20 thoughts on “A little potpourri #amrevising #amgardening #amreading

  1. I know exactly what you mean about life getting in the way of…well…life, Julie. No matter what you plan, or how good you are at planning, things come along that change everything, don’t they? Still, that’s the stuff of life, too, and those small things – like watching the garden take shape – can be enriching, too. I wish you well looking for a new position!

    Liked by 1 person

    • Thanks, Margot! Some days I just want to put up the “Do Not Disturb” sign for real life and spend a day or week (or longer πŸ˜€ ) in my WIP. Been spending more time than I should at this point looking for jobs (my term date is the end of July), but I can’t help mysefl πŸ™‚ )

      Have a wonderful weekend!

      Liked by 1 person

  2. Our lettuce, spinach, carrots, and minefield of cherry tomatoes that sprang out and had to be transplanted from the old chicken coop (evidently from the fertilizer of the birds), are all doing well. Carrots and potatoes seem to be, too, but a little hard to tell how big they are beneath the dirt. We got a new larger coop, and have seven 2.5 month old hens. (We hope they’re all hens. We’re not as good at telling, but the guy who sold them to us seemed sure.) The biggest chicken is kind of mean to the others, which greatly upsets my youngest daughter. One of the orange ones is missing several feathers as a result. Our last batch of birds were far nicer to one another. :/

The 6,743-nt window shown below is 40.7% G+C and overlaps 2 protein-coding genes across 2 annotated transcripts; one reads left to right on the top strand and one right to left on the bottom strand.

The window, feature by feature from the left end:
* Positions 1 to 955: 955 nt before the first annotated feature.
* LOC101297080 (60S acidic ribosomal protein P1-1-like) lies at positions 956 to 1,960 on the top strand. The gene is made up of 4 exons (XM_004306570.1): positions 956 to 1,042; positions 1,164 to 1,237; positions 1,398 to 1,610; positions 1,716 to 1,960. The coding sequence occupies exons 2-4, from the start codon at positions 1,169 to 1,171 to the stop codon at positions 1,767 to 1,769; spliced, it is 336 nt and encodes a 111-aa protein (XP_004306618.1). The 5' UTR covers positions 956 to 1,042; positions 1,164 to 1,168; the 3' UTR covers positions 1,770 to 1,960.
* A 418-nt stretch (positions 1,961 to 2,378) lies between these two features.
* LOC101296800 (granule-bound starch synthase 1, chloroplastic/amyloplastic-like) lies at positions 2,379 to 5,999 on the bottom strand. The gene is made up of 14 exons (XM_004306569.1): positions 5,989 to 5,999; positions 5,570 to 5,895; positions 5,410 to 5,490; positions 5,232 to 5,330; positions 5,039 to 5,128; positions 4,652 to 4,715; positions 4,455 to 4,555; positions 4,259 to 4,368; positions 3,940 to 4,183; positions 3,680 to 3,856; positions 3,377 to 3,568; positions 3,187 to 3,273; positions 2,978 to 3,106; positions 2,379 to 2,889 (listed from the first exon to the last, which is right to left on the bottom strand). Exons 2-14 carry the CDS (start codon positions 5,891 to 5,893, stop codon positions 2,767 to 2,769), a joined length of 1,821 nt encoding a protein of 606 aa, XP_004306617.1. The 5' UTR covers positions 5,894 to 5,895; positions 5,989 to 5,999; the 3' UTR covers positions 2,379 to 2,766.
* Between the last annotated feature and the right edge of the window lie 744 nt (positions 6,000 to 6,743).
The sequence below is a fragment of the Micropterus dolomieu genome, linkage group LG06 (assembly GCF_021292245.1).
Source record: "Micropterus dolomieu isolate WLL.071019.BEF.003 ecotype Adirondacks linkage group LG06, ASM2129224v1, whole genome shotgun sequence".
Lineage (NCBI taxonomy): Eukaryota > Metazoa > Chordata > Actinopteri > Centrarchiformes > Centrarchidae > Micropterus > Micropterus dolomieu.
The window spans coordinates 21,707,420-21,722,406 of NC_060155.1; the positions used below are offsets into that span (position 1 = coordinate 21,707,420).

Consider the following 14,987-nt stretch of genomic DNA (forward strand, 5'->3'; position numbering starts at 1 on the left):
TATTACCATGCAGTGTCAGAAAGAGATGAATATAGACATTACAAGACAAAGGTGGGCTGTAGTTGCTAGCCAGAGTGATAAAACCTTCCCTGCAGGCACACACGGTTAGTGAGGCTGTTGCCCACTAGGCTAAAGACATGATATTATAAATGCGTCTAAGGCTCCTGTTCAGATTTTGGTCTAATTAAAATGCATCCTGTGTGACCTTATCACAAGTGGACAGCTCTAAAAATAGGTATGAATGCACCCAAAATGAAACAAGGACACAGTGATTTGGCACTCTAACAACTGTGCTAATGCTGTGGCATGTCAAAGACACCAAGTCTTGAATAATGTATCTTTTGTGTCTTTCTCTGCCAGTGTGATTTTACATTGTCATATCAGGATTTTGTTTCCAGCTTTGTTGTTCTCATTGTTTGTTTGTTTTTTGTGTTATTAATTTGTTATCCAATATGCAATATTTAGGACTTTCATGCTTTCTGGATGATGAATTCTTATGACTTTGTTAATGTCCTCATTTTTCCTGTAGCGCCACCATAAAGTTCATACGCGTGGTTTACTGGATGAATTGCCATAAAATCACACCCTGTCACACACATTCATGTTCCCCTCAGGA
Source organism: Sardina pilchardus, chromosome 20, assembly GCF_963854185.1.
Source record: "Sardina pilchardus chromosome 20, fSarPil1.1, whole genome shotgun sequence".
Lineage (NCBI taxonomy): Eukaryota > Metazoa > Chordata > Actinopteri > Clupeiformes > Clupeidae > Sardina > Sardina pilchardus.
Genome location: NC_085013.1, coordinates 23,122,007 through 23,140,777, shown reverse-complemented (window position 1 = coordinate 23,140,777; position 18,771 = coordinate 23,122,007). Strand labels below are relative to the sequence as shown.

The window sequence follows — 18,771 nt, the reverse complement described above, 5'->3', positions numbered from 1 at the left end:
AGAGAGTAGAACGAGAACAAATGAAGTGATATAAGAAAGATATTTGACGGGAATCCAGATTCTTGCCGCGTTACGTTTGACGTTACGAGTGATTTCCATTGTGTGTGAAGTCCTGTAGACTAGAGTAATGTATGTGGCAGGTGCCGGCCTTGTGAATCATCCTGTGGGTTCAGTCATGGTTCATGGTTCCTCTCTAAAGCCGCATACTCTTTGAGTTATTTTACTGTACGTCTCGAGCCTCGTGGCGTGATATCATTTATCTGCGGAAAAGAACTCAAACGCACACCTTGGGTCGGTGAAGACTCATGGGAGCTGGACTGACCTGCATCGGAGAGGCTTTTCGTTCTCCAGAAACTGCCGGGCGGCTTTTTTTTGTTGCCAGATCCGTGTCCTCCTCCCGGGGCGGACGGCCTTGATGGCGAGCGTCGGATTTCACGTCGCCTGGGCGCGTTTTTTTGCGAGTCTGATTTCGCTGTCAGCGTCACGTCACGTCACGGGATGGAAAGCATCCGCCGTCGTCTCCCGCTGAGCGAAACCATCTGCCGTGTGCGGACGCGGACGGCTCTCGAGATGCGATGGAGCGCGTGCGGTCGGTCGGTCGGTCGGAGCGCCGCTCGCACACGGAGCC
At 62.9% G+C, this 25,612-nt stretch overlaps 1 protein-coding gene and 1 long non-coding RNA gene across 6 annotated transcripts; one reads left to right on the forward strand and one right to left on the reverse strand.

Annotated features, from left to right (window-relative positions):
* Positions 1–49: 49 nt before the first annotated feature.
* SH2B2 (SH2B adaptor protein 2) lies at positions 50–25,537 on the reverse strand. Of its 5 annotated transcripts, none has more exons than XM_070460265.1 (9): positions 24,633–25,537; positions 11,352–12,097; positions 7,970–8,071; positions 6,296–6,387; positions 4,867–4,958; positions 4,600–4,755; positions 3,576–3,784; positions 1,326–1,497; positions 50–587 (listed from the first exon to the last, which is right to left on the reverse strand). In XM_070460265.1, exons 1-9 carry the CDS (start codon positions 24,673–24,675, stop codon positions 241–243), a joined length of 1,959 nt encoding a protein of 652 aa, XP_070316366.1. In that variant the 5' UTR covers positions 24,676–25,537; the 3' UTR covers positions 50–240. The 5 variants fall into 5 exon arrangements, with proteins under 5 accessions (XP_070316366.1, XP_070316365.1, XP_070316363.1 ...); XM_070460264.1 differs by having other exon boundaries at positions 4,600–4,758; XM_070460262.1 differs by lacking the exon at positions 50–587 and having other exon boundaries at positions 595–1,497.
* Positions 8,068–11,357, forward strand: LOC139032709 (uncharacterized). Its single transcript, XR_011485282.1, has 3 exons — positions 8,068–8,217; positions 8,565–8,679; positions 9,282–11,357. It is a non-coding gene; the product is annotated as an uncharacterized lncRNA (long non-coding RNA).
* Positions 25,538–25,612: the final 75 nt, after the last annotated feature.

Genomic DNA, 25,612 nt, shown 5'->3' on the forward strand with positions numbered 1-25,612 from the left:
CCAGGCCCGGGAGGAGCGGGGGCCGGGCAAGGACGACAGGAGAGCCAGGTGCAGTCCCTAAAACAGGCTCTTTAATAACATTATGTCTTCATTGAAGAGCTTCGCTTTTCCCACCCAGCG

In other news, the agent I sent the third revision of my ms to nearly three weeks ago wrote back with: “Received. Thank you.” Sigh. I was hoping for a different response by now. I think I should probably start querying again instead of waiting and hoping. Boo.